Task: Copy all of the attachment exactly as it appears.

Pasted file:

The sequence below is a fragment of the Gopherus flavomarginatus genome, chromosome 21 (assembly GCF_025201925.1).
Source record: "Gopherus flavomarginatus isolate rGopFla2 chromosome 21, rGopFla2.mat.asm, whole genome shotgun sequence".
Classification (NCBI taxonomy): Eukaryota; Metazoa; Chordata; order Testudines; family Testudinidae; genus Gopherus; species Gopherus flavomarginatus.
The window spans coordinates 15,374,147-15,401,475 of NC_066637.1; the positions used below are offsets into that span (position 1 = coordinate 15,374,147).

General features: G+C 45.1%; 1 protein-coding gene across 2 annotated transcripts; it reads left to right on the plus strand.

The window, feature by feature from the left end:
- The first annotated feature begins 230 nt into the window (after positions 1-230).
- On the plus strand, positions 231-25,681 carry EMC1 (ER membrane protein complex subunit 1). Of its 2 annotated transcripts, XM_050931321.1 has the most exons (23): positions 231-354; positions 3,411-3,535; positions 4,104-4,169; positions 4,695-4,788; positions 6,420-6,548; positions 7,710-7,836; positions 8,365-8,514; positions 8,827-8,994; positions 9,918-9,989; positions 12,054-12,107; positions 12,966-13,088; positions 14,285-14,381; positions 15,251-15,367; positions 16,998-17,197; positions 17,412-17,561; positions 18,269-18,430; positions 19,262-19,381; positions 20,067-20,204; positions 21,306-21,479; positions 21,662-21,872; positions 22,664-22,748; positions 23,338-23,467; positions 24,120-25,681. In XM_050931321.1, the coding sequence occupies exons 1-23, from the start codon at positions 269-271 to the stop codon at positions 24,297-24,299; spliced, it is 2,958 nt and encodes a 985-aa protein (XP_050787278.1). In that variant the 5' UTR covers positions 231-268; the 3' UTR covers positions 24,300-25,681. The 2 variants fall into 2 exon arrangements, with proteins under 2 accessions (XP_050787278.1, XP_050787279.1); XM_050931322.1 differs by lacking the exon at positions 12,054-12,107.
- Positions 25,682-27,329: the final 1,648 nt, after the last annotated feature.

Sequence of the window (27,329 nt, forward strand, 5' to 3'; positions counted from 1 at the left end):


The sequence below is a fragment of the Gopherus flavomarginatus genome, chromosome 21 (assembly GCF_025201925.1).
Source record: "Gopherus flavomarginatus isolate rGopFla2 chromosome 21, rGopFla2.mat.asm, whole genome shotgun sequence".
Classification (NCBI taxonomy): Eukaryota; Metazoa; Chordata; order Testudines; family Testudinidae; genus Gopherus; species Gopherus flavomarginatus.
The window spans coordinates 15,374,147-15,401,475 of NC_066637.1; the positions used below are offsets into that span (position 1 = coordinate 15,374,147).

General features: G+C 45.1%; 1 protein-coding gene across 2 annotated transcripts; it reads left to right on the plus strand.

The window, feature by feature from the left end:
- The first annotated feature begins 230 nt into the window (after positions 1-230).
- On the plus strand, positions 231-25,681 carry EMC1 (ER membrane protein complex subunit 1). Of its 2 annotated transcripts, XM_050931321.1 has the most exons (23): positions 231-354; positions 3,411-3,535; positions 4,104-4,169; positions 4,695-4,788; positions 6,420-6,548; positions 7,710-7,836; positions 8,365-8,514; positions 8,827-8,994; positions 9,918-9,989; positions 12,054-12,107; positions 12,966-13,088; positions 14,285-14,381; positions 15,251-15,367; positions 16,998-17,197; positions 17,412-17,561; positions 18,269-18,430; positions 19,262-19,381; positions 20,067-20,204; positions 21,306-21,479; positions 21,662-21,872; positions 22,664-22,748; positions 23,338-23,467; positions 24,120-25,681. In XM_050931321.1, the coding sequence occupies exons 1-23, from the start codon at positions 269-271 to the stop codon at positions 24,297-24,299; spliced, it is 2,958 nt and encodes a 985-aa protein (XP_050787278.1). In that variant the 5' UTR covers positions 231-268; the 3' UTR covers positions 24,300-25,681. The 2 variants fall into 2 exon arrangements, with proteins under 2 accessions (XP_050787278.1, XP_050787279.1); XM_050931322.1 differs by lacking the exon at positions 12,054-12,107.
- Positions 25,682-27,329: the final 1,648 nt, after the last annotated feature.

Sequence of the window (27,329 nt, forward strand, 5' to 3'; positions counted from 1 at the left end):